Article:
However, much of the cutting has been attributed to the “timber mafia,” an ill-defined group of politically (i.e. militarily) connected individuals who have engaged in illegal logging for years. Pakistani novelist Kamila Shamsie, in a recent op-ed for The Guardian, called the mafia “one of the most powerful and ruthless organizations in Pakistan.” Felled trees, hidden in ravines for smuggling, were dislodged during the floods and caused great damage to flood barriers, bridges, and buildings. Activists, journalists, and environmentalists have raised complaints about the timber mafia for years, but the government has had neither the will nor the power to put an end to their activities.
Reports from Pakistani aid workers have fueled rumors of deliberate levee breaks to save the wealthy. In Sindh province, where no deliberate breaching systems exist, levees broke anyway, diverting floodwaters around the agricultural land of wealthy politicians, and sweeping away poor villages.
In these conditions of environmental degradation and willful neglect, the implications of global climate change are inevitably a much greater threat than they would be in more developed parts of the world. The Intergovernmental Panel on Climate Change (IPCC), released a report in January warning that the Himalayan glaciers that feed the Indus River have been melting rapidly, and that they will disappear completely by 2035. The sort of monsoons that fell in Pakistan this August may become much less exceptional in the coming years.
To stem this tide will require a decrease in military spending and a huge investment in Pakistan’s social infrastructure. It will also require the United States and the rest of the international community to recognize the history behind the magnified impact of climate change in this part of the world.
A Brookings Institute report in late August compared total media coverage of the floods in Pakistan to coverage of the Haiti earthquake ten days after each disaster. The report showed well over 3,000 stories in both print and broadcast media regarding Haiti; versus just 320 broadcast news stories and 730 print stories about Pakistan.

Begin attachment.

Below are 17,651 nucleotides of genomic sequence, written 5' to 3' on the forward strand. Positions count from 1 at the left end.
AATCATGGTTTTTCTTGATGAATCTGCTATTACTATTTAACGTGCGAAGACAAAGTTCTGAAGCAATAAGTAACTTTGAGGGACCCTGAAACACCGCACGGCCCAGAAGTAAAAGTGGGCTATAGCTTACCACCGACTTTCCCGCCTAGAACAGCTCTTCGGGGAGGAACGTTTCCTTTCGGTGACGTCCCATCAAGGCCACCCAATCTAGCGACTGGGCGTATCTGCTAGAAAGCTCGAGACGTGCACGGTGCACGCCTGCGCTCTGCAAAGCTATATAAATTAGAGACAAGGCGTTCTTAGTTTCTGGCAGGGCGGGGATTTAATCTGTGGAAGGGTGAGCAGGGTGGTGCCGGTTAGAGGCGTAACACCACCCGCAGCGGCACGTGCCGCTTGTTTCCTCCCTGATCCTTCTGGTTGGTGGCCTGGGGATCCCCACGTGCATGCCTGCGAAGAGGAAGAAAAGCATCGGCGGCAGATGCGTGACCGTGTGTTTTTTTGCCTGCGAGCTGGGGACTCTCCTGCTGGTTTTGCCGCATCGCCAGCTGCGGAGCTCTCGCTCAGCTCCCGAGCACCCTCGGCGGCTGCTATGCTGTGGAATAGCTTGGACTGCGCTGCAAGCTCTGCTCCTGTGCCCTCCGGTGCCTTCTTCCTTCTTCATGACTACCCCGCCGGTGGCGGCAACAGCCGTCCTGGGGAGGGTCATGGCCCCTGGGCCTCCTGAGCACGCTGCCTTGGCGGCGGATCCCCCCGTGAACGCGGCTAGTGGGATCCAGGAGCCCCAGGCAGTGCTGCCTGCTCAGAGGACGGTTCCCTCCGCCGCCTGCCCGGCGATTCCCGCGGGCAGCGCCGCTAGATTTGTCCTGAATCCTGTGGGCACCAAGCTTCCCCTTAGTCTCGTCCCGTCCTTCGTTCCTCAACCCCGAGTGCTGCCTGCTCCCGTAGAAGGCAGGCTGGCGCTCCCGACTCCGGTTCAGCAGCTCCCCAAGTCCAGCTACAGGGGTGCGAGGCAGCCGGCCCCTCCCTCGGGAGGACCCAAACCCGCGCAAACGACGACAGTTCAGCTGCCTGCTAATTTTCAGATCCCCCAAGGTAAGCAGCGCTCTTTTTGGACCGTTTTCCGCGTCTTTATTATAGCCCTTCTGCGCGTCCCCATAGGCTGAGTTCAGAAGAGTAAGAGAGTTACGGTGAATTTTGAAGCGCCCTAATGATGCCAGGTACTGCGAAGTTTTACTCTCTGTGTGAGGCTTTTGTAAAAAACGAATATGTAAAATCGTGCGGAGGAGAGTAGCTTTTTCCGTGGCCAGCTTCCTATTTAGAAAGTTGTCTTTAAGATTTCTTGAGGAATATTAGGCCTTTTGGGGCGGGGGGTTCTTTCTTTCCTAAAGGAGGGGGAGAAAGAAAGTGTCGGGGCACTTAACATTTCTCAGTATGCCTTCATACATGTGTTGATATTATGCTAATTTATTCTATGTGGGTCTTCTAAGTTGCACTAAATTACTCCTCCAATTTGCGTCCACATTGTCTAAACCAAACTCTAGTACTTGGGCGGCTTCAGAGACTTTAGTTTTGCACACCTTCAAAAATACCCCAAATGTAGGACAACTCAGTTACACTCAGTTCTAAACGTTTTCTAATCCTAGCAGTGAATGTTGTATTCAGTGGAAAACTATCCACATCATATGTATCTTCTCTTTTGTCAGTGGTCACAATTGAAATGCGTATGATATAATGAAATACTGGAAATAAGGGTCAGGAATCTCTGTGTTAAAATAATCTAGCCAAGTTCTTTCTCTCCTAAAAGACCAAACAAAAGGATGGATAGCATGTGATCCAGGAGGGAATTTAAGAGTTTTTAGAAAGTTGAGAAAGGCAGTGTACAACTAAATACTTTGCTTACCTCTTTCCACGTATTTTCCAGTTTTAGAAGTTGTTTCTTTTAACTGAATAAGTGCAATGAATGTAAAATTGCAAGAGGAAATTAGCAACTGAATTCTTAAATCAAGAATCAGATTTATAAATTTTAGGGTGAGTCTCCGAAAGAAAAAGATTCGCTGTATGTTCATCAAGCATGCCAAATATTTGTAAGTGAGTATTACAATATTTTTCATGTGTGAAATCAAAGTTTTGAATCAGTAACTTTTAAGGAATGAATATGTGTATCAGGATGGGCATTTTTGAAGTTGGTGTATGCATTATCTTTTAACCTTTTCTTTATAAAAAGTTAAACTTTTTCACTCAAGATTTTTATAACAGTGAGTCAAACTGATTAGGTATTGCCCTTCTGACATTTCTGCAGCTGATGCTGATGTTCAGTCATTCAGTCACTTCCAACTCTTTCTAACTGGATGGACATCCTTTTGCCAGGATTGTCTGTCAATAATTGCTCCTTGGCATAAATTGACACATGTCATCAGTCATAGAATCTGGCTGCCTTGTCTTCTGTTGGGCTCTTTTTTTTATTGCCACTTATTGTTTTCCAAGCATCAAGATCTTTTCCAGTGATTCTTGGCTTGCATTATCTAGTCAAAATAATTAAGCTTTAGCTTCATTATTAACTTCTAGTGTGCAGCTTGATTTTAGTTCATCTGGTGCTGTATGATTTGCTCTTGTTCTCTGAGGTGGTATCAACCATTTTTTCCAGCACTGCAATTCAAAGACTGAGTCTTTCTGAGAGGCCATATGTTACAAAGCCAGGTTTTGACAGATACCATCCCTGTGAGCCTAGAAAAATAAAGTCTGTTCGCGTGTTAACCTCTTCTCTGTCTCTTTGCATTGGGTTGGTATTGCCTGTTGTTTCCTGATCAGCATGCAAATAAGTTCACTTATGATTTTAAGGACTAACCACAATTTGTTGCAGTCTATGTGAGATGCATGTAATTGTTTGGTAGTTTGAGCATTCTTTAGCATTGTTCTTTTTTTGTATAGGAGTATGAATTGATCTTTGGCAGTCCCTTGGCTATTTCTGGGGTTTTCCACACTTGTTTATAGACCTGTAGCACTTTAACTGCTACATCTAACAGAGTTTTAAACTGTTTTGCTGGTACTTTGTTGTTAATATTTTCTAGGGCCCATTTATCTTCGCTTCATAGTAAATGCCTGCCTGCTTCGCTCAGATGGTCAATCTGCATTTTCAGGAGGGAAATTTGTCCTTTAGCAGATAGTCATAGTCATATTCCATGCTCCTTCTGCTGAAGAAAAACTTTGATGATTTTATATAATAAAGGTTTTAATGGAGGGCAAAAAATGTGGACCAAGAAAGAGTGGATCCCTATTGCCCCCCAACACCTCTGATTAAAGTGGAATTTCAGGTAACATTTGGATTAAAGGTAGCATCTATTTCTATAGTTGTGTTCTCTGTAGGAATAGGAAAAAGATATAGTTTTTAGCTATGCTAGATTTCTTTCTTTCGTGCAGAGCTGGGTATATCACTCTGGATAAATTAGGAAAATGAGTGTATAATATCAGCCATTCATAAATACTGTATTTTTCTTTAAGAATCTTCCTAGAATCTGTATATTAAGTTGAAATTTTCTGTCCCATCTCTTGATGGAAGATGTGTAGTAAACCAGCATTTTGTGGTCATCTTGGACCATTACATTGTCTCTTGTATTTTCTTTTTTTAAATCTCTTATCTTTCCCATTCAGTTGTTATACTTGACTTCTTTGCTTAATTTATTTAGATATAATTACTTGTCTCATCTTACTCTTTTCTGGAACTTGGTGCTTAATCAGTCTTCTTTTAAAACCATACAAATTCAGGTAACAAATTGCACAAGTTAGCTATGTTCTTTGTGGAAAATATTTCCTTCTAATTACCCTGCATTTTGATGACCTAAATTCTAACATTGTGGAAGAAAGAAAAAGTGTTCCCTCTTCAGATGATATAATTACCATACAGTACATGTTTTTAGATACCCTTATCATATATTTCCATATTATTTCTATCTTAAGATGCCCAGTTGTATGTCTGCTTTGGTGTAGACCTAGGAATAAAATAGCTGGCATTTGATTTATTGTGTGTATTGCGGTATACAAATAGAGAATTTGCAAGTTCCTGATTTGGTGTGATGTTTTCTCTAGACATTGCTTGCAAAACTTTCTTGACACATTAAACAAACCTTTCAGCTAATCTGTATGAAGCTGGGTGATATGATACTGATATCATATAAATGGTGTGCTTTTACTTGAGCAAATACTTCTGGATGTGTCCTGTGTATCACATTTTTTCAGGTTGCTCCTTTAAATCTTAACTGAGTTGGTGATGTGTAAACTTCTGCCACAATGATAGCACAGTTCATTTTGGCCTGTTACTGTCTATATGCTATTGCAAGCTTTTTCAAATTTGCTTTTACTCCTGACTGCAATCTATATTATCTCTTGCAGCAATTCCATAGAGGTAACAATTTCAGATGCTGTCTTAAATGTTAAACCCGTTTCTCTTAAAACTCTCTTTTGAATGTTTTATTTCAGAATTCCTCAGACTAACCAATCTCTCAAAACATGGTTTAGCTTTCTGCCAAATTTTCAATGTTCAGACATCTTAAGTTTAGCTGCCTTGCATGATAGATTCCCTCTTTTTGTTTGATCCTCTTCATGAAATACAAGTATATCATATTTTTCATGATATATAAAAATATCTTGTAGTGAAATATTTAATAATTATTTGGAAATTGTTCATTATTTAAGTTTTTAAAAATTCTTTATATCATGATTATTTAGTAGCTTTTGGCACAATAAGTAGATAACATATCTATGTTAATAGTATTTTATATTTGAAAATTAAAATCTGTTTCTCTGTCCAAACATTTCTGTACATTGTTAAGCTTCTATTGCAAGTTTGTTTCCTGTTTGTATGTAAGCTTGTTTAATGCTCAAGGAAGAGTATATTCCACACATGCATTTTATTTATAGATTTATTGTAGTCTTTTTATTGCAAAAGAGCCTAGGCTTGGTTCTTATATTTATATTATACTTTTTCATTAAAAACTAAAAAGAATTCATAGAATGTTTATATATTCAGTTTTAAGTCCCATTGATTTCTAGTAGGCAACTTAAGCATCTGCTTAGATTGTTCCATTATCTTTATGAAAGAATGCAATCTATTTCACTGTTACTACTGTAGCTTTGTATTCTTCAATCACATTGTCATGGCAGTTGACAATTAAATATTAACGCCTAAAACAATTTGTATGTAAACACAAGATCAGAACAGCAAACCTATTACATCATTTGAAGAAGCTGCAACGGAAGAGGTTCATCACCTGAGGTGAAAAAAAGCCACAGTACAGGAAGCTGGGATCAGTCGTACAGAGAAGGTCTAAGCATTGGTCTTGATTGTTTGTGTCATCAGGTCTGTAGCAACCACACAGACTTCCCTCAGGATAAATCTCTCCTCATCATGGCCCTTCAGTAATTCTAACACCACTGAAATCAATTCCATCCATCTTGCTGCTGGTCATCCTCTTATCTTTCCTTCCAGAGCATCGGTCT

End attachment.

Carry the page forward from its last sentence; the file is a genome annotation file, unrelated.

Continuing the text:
Since the report was printed, media coverage of the disaster has continued to wane, with the floods virtually disappearing from the international spotlight. Instead, the media focus on Pakistan has resumed its practiced lens of war. After a brief respite in August, the C.I.A. vigorously renewed its bombing campaign in Pakistan’s northern mountains in September, part of an effort to cripple the threat of the Taliban in Afghanistan. Headlines on Pakistan soared, in the context of these unmanned drone strikes.
Coverage has also focused on the threat of extremism among the millions who are homeless and hungry, as Islamic organizations have stepped in to provide aid in the absence of a strong governmental response. Some of these organizations, such as the Jamaat-e-Islami, are reputed to have ties to extremist militant groups. In a commentary in the International Herald Tribune, Senator John Kerry urged increased international aid to combat potential instability and extremism in the wake of the floods. However, Brown Professor Vazira Zamindar, a specialist on South Asian History, says the fear of flooded areas as hotbeds for militant recruitment is unfounded.
Unlike coverage of Haiti, “there have been virtually no human interest pieces on individual Pakistani people coping with the floods,” said Zamindar in an interview with The Independent. “This human understanding is critically missing. What do these people look like? Are they angry Islamic extremists? No. They are the peasants, the extremely poor. The majority practice mystic Sufi Islam. History tells us that the assumed connection between poverty and extremism is largely unfounded. Just because these people are hungry and deprived, does not mean they will resort to violence. They are simply trying to survive.”
The floods in Pakistan coincided with the fifth anniversary of Hurricane Katrina. International reports took up the label “Zardari’s Katrina”, comparing the Pakistani President’s failures to President Bush’s mismanagement of the Louisiana floods. Then, as it has now, a shallow focus on individual failures ignored deeper, more difficult questions of the societal causes underlying such disaster.
Katrina’s floodlines traced clear patterns of historical exploitation along lines of race and class. The hurricane revealed years of willful neglect of dams and flood barriers in New Orleans, as well as the true victims of the nebulous “climate change” threat. The people of New Orleans bristled with anger at the government’s lame response, and the invidious rumors of deliberate dam breaking. A media that had little understanding of the region’s culture and history reacted with distorted depictions of a people desperate and violent.
Government officials consistently referred to it all as simply a “natural disaster.” In the words of filmmaker and New Orleans resident Harry Shearer, “The people of New Orleans lost control of the narrative of their own near destruction.”
It remains to be seen whether Pakistan will suffer from such an erasure. As the world begins to forget, and faceless drones attack a nation already ravaged by man and nature, 20 million histories hang bravely in the balance.
Meghna Philip B’11 is nursing a sore tooth.